2nd PRIZE: My Favorite Place by Thomas Series
LOCATION: INTEGRATED SPACES OF REPOSE
Reinterpreting mourning and burial spaces as public sculptural objects allows them to exist in more personalized places formerly deemed unsuitable. The visibility of the megaliths shifts the process of mourning to be integrated into the city itself, in spaces respective mourners designate, in the appropriate fashion they designate. We believe that the design of a space for mourning does not have the ability to offer emotional comfort over losing a loved one. Rather than being funneled into a specified space, a more meaningful process of mourning can come in the form of a quiet moment of contemplation in the park, or reflection on a shared memory in a certain place.
THE DESIGN: NEW RITUAL OBJECTS
Reminiscent of ancient monoliths that honored the dead, the monuments aim to detach themselves from any distinctive architectural style, even from architecture itself, and instead aim to be seen as mystical objects meant to evoke a sense of wonder. The surface area of the monolith contains an interactive network of lights, able to be digitally called by family and friends to emit a serene light indicating the interior location of the departed individual. The glowing light becomes a symbol of remembrance, something universal representing the energy of the individual released back into the universe after their departure. The design understands that it will be difficult to alter established rituals and ceremonies. Instead it aims to produce an image that is open-ended so that every culture can adapt to and integrate it into their beliefs over time, creating a society where death is seen as a natural process of life.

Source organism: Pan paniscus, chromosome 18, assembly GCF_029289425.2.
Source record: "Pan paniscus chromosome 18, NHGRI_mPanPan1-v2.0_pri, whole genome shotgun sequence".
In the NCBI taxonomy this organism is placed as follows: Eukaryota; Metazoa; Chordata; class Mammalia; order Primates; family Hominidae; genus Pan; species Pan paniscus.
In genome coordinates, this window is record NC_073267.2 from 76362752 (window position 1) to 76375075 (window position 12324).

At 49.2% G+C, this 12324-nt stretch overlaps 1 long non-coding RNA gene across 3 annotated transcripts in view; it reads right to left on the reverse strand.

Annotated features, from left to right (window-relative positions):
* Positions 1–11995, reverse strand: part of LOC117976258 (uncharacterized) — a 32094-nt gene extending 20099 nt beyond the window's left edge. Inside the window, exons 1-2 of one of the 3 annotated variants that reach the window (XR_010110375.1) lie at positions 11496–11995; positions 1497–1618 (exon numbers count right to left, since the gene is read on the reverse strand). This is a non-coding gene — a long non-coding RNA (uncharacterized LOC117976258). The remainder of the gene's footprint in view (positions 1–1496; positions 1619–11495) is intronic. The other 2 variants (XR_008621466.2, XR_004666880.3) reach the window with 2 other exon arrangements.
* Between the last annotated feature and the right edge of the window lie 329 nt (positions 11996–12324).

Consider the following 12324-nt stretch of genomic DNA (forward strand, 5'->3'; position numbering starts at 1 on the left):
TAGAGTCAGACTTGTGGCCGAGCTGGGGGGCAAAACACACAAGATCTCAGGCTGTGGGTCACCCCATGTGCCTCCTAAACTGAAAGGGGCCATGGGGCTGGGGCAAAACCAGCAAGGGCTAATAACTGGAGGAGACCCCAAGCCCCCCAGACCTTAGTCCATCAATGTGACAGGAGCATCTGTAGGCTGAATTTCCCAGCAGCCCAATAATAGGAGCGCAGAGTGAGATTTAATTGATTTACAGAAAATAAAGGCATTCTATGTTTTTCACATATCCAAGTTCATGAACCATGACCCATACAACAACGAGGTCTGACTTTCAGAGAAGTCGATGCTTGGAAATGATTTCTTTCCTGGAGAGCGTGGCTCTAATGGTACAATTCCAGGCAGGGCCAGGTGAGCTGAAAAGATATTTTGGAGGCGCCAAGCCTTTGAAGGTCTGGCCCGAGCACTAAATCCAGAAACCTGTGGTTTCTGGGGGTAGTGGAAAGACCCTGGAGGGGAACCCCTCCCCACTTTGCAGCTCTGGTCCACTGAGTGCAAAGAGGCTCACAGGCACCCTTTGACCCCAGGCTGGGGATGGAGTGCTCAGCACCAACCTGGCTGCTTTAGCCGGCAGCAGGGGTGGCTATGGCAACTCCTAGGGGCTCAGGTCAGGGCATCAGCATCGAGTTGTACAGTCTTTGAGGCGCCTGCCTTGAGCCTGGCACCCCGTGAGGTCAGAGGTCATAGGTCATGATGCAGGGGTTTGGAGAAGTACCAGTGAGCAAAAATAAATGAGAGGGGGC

THE MONOLITH: DE-STIGMATIZING DEATH
A series of highly visible monuments will act as positive beacons for cities and their inhabitants. The objects are placed in central locations throughout the city and landscape and re-conceptualize the idea of death in direct opposition to conventional approaches of shrouding and marginalizing mourning spaces. The image of death will be a visual reminder integrated into daily life, thus de-stigmatizing it. Generations to come will grow up without associating spaces of memorial and repose with fear, loss, and negativity.